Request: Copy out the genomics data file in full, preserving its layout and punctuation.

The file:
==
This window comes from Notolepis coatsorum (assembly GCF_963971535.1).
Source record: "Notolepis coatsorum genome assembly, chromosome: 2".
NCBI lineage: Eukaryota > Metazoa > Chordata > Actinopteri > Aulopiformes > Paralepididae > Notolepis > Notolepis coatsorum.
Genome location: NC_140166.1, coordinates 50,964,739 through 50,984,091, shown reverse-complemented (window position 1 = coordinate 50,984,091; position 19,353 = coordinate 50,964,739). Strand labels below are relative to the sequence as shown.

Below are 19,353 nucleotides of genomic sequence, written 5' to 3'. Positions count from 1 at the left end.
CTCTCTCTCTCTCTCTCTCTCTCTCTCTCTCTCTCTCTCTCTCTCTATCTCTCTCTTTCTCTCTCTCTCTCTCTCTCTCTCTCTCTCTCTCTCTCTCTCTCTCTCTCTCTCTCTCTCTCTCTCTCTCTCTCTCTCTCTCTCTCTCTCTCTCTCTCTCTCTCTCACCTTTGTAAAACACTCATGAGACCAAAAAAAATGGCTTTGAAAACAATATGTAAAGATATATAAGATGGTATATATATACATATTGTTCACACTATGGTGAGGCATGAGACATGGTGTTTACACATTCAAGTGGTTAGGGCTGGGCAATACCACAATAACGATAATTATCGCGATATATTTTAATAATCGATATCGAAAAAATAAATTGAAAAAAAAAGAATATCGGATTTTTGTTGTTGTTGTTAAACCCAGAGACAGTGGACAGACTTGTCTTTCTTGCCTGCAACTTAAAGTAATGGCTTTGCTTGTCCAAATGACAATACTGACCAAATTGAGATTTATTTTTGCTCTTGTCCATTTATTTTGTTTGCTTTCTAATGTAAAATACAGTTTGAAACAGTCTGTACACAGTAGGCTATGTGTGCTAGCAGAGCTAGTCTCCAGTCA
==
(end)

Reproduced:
This window comes from Notolepis coatsorum (assembly GCF_963971535.1).
Source record: "Notolepis coatsorum genome assembly, chromosome: 2".
NCBI lineage: Eukaryota > Metazoa > Chordata > Actinopteri > Aulopiformes > Paralepididae > Notolepis > Notolepis coatsorum.
Genome location: NC_140166.1, coordinates 50,964,739 through 50,984,091, shown reverse-complemented (window position 1 = coordinate 50,984,091; position 19,353 = coordinate 50,964,739). Strand labels below are relative to the sequence as shown.

Below are 19,353 nucleotides of genomic sequence, written 5' to 3'. Positions count from 1 at the left end.
CTCTCTCTCTCTCTCTCTCTCTCTCTCTCTCTCTCTCTCTCTCTCTATCTCTCTCTTTCTCTCTCTCTCTCTCTCTCTCTCTCTCTCTCTCTCTCTCTCTCTCTCTCTCTCTCTCTCTCTCTCTCTCTCTCTCTCTCTCTCTCTCTCTCTCTCTCTCTCTCTCACCTTTGTAAAACACTCATGAGACCAAAAAAAATGGCTTTGAAAACAATATGTAAAGATATATAAGATGGTATATATATACATATTGTTCACACTATGGTGAGGCATGAGACATGGTGTTTACACATTCAAGTGGTTAGGGCTGGGCAATACCACAATAACGATAATTATCGCGATATATTTTAATAATCGATATCGAAAAAATAAATTGAAAAAAAAAGAATATCGGATTTTTGTTGTTGTTGTTAAACCCAGAGACAGTGGACAGACTTGTCTTTCTTGCCTGCAACTTAAAGTAATGGCTTTGCTTGTCCAAATGACAATACTGACCAAATTGAGATTTATTTTTGCTCTTGTCCATTTATTTTGTTTGCTTTCTAATGTAAAATACAGTTTGAAACAGTCTGTACACAGTAGGCTATGTGTGCTAGCAGAGCTAGTCTCCAGTCA